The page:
Skidding Whales

peavey1Skidding whales (trees, actually) is like blowing bubbles with a bubble wand. You never know what you’re gonna get.

Tree work is a lot of fun. The process of harvesting Land’s Sake firewood starts with a careful inventory of the trees in the Town Forest. Brian, our expert (and a Land’s Sake patriarch), marks the trees to be cut before we start felling them. It’s all about sustainability.

Cutting down a tree is a feat in itself — there’s an art and a science to it. The first thing we do is determine where we want the tree to fall. This requires careful observations of the surrounding trees, the base of the tree to be cut, its branch system high above and, most importantly, our escape route. As we cut away at the base of the tree, we are careful to make sure the “hinge” is right and not pinched otherwise our chainsaw blade will be crushed under tons of tree pressure. We also have to watch out for dead branches that might fall off the tree and conk us on the head. These are affectionately known as “widowmakers.” (not!)

Watching and listening to a tree crash to the ground is an awe inspiring and somber moment in itself. The forest goes quiet, even the birds, and then they resume their chirping again as if nothing ever happened. (Does a tree make a noise when it falls in the forest and there’s nobody around?)

Around the fallen tree we then wrap a steel cable connected to our tractor. Sometimes, if the tree is too big and heavy, we cut it in half — sap still coursing through its cambria and oozing out its ends. It’s almost sad, but necessary. Walking back to the tractor we give a yank on the cord that starts the tractor’s winch. The tractor growls, the cable stretches taught, and off the tree goes, dragging through the woods, spraying a plume of snow roller coaster ride-style through the snow.

We hope the tree will follow our man-made luge though the woods, a channel made from skidding previous trees up through the snow. Where is it gonna go? Right up to the base of the tractor where we want it? Or towards me, twisting and turning convulsively in the snow, its branches stretching out to grab me as it sails by, revenge for having cut it down. Watch out! Watch out! Run away! Run away! It’s coming to get me!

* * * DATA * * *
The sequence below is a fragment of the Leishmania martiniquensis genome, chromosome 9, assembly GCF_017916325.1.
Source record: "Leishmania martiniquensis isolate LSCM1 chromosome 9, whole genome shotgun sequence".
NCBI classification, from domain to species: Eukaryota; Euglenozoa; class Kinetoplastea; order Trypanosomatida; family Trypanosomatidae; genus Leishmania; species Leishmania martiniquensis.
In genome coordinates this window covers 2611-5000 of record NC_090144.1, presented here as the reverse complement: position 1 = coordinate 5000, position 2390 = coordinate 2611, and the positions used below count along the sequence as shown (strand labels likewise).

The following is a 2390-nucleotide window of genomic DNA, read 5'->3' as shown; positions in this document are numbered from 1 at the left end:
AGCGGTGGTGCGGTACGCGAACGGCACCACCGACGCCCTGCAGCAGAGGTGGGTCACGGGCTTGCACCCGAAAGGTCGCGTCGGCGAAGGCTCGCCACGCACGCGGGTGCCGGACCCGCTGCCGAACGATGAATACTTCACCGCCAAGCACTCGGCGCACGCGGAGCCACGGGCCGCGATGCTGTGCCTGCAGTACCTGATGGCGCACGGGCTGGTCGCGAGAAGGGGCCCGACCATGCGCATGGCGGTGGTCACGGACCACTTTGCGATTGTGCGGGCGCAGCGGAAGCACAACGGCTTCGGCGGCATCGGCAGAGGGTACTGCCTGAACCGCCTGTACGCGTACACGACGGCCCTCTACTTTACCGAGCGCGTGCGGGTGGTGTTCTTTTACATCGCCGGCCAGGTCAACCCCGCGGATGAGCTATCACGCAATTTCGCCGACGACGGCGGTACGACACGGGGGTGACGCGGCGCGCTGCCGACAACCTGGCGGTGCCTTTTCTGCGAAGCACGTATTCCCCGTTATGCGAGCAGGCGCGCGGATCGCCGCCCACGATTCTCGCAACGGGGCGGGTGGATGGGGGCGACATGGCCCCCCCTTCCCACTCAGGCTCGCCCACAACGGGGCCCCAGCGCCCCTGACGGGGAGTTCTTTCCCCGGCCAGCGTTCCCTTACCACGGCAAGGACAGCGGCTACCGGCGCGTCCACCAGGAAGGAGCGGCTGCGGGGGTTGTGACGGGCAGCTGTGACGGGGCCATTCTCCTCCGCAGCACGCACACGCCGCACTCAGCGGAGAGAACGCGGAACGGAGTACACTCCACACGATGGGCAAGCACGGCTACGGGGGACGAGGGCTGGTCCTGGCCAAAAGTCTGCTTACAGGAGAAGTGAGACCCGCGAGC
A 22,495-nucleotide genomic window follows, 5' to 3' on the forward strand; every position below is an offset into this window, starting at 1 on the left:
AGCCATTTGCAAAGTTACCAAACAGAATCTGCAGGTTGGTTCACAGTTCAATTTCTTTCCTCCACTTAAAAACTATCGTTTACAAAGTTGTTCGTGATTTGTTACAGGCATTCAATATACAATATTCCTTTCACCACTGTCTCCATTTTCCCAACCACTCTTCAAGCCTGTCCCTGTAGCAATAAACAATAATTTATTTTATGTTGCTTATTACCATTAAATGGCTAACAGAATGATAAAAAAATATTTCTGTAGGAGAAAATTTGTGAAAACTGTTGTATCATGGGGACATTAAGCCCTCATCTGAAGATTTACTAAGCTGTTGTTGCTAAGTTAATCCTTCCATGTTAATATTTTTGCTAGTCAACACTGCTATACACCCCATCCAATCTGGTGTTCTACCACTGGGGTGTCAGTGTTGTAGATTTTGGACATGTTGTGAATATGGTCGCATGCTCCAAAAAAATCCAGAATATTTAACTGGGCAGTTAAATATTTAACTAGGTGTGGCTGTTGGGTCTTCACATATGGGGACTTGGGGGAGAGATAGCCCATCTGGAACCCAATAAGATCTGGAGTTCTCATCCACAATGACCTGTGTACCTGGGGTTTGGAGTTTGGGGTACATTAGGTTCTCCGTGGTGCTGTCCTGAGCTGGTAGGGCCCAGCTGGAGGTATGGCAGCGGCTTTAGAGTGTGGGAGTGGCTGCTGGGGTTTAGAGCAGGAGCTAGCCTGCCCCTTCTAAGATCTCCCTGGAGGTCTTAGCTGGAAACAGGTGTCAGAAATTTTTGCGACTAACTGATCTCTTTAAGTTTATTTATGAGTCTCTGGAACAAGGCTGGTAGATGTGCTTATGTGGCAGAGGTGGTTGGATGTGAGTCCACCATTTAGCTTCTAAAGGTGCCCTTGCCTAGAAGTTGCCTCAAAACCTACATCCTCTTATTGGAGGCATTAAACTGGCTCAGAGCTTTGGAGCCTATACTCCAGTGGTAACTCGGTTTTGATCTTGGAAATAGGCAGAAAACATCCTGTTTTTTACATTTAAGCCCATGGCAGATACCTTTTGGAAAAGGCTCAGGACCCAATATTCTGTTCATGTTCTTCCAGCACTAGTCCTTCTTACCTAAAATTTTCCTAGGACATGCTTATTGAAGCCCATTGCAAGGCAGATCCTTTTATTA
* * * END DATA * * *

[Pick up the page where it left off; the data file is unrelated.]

Sometimes a recalcitrant tree hell bent on self-preservation will immediately butt itself against the base of a large rock or another living tree with a thud. The tractor groans. The cable winces, stretched taut. When that happens, it’s time to bring out the peavey (pictured) — a diabolical device used by lumbermen to dislodge and set a tree back on its course. One more pull of the tractor cord and off it goes — woosh. With luck these wooden whales will sail all the way to the base of the tractor the first time, where they crash against the metal “backboard” of the tractor and sit akimbo waiting to be bucked up (sawed) into “rounds.”

Next, we split the rounds into woodstove-sized firewood — sometimes by hand (because I have wood in my DNA), and sometimes with the help of our tempermental gas-powered woodsplitter (if I want to acknowledge the Industrial Revolution).

All in all, skidding trees is great fun, exhilarating, and a little dangerous. The best skidders know how to ride the logs up to the tractor, tobaggan style, as they are dragged through the snow, but that’s another story for another time.

Jim Danaher
Logger first, farmer second

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